Samsung's EVO series has dominated the consumer SSD market for the past several years. The series has balanced performance and price, but NVMe is an industry-wide reset. Today we see if Samsung will dominate for another product generation.
Samsung's EVO series has dominated the consumer SSD market for the past several product generations. The EVO series balances performance and price, but NVMe is an industry-wide reset. Let’s see if Samsung's dominance will continue, or if the rest of the industry closed the gap in the emerging mainstream NVMe market.
The Samsung 960 EVO is the mantle in the NVMe room. In many ways, the EVO series has historically been the focal point because they are the SSDs by which we judge every other drive. The EVO series is never the fastest, and it isn’t even the cheapest. Samsung continues to position the EVO right in the middle, and this is by design. The company is the only SSD manufacturer to make a purpose-built mid-tier product. The strategy is just as complex as it sounds. Users gain a great deal of performance for a few dollars more than entry-level products. If we separate the market into four tiers, the EVO series pricing fits right in the middle, but the performance is 3/4th of the way up the scale. Samsung's 3D TLC V-NAND sells for the same price as other NAND manufacturer's planar (2D) 2-bit per cell (MLC) flash. To put it simply, you get more for less; the EVO is a true bang-for-your-buck product.
The strategy worked well for Samsung with performance-limited SATA products, but NVMe is the top-fuel class. The protocol runs on the high-performance PCIe bus, which doesn't have an effective ceiling for today's consumer flash technology. The EVO series utilizes 3-bit per cell (TLC) NAND flash that performs well enough to hide behind the limited SATA bus, but we easily see the limits of the technology over the PCIe bus. For the EVO to continue as the industry standard, Samsung has to mask the native TLC performance. That is very difficult without the SATA performance constraints, especially when other companies are chasing it with faster MLC flash. That sets the stage for an interesting battle between the SSD giant trying to maintain a leadership position and every other company that had to fight for market share scraps over the last five years. NVMe opens the door for the competition, but the EVO is still the bouncer holding the rope.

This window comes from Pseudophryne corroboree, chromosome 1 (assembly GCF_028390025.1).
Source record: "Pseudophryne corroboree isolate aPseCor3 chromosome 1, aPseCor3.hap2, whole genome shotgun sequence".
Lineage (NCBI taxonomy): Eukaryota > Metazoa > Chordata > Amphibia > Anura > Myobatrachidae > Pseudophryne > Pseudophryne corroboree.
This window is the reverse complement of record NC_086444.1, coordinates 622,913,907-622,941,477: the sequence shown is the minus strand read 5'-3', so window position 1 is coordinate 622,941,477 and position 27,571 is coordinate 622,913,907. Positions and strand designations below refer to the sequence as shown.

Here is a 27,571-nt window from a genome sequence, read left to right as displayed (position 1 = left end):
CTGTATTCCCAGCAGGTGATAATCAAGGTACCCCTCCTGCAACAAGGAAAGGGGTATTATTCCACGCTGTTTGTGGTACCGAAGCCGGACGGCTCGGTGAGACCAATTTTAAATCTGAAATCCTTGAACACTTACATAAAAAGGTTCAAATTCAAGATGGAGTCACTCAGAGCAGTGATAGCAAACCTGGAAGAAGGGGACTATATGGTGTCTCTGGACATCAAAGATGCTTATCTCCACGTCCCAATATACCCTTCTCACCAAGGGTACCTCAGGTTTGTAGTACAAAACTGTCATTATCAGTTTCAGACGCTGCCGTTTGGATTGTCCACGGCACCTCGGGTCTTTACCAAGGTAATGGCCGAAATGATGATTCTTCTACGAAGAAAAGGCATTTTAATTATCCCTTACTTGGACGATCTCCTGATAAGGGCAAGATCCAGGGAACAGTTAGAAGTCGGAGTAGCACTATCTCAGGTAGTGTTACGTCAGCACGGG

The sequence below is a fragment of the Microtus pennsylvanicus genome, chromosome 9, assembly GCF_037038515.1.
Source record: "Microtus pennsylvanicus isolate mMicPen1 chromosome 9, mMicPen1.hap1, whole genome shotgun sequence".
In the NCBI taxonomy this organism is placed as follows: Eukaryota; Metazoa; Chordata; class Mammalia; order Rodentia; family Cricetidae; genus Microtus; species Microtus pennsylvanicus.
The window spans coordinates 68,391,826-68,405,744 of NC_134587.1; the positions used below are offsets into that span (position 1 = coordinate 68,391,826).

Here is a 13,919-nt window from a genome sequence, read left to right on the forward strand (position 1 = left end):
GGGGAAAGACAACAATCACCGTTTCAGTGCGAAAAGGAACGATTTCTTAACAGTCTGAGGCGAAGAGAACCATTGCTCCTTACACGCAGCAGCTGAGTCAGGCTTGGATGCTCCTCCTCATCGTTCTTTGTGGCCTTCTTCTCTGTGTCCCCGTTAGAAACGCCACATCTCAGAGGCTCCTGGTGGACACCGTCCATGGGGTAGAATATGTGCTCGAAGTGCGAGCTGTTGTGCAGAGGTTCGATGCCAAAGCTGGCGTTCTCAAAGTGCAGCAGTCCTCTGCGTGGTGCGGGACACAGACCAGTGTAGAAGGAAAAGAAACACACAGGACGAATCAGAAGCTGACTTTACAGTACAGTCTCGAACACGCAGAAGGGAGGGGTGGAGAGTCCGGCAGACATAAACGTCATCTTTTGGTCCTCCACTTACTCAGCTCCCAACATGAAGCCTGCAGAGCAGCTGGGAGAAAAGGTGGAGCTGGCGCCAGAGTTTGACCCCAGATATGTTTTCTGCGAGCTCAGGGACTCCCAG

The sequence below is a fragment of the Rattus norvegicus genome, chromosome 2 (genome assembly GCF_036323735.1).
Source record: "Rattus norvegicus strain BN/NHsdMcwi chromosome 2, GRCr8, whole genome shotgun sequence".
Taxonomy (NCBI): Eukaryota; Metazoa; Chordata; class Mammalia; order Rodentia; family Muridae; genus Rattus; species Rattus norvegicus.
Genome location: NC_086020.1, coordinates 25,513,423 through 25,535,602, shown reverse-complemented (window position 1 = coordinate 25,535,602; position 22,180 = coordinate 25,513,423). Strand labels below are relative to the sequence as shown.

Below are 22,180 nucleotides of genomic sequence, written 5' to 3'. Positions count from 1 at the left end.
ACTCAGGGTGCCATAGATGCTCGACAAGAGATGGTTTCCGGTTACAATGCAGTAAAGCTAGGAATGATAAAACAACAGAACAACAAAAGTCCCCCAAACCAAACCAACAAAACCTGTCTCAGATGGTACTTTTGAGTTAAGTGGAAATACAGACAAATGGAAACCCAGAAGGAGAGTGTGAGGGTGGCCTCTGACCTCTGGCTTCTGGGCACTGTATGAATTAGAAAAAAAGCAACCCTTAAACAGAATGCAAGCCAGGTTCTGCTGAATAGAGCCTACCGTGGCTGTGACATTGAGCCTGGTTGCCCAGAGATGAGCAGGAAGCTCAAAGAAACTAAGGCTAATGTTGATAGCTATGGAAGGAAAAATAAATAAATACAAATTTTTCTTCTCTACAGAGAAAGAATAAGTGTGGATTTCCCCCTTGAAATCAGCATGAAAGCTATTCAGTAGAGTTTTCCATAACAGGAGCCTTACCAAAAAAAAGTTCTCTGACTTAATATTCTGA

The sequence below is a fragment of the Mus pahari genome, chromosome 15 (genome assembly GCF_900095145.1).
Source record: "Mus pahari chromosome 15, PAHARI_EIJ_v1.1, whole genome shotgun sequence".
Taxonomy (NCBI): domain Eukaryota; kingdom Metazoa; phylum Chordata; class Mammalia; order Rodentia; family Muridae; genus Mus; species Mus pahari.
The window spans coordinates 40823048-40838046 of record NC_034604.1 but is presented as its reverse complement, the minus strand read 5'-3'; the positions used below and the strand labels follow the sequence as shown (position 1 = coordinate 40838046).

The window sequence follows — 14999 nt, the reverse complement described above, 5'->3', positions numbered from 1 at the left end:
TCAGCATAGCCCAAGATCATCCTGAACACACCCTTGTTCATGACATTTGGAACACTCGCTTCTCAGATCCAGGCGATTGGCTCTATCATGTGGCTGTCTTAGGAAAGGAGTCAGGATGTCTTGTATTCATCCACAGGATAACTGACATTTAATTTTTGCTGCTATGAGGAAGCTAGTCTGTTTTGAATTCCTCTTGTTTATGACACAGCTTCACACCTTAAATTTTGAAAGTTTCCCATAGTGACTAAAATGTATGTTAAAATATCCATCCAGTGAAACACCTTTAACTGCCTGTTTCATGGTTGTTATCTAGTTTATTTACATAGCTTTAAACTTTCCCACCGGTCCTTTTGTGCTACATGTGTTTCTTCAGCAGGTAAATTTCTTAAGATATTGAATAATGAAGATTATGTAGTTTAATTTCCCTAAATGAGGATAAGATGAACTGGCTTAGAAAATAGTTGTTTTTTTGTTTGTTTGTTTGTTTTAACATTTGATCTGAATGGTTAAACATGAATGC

The 960 EVO will appear first in three capacities that range from 250GB to 1TB. The initial release ships with 48-layer V-NAND using 256Gbit (32GB) die for the two largest capacities. The 250GB model uses Samsung's older 32-layer flash with 128Gbit die (16GB). We expect the series to grow when Samsung releases 64-layer V-NAND with 512Gbit (64GB) die in 2017. For instance, the 850 EVO that we recently tested went from a 1TB ceiling to a massive 4TB as NAND density increased.
Samsung’s 5-core Polaris controller that came to market in June on the OEM-specific SM961 NVMe SSD serves as the heart of the 960 EVO. We first learned about the Polaris controller in early 2016 when Samsung held a small briefing for Asian OEM customers in Japan. We didn't have many details about the controller until last month when Samsung hosted storage media in South Korea for the unveiling of the retail 960 series.
Samsung publishes the expected speeds-and-feeds data, but most of the measurements are dependent on the platform and test software, so the results are open to interpretation. Samsung achieved the extremely high sequential performance, which reaches a maximum of 3,200 MB/s read and 1,900 MB/s write, under conditions that are unrealistic with today's software applications. Samsung also publishes queue depth one (QD1) performance specifications that it generated using a Z170 motherboard. We crushed Samsung's QD1 numbers using an Asrock Z97 Extreme6 motherboard with a direct-to-CPU PCIe M.2 channel. There is such a wide delta between Samsung’s published data and our measured performance numbers that we list the claimed performance here, but focus on our test results later in the review.
Samsung attacked thermal throttling from several angles. The Polaris controller runs cool during general desktop use, but it has a high thermal ceiling. Samsung highlights the thin copper strip that it embedded in the 960 EVO's label, but we have our doubts about its effectiveness. For what it is worth, there is a thin copper strip between the adhesive layers and printed layer on the label. The company placed several copper layers under the black paint, and the printed circuit board also features a larger, thicker copper layer that is in closer proximity to the heat source.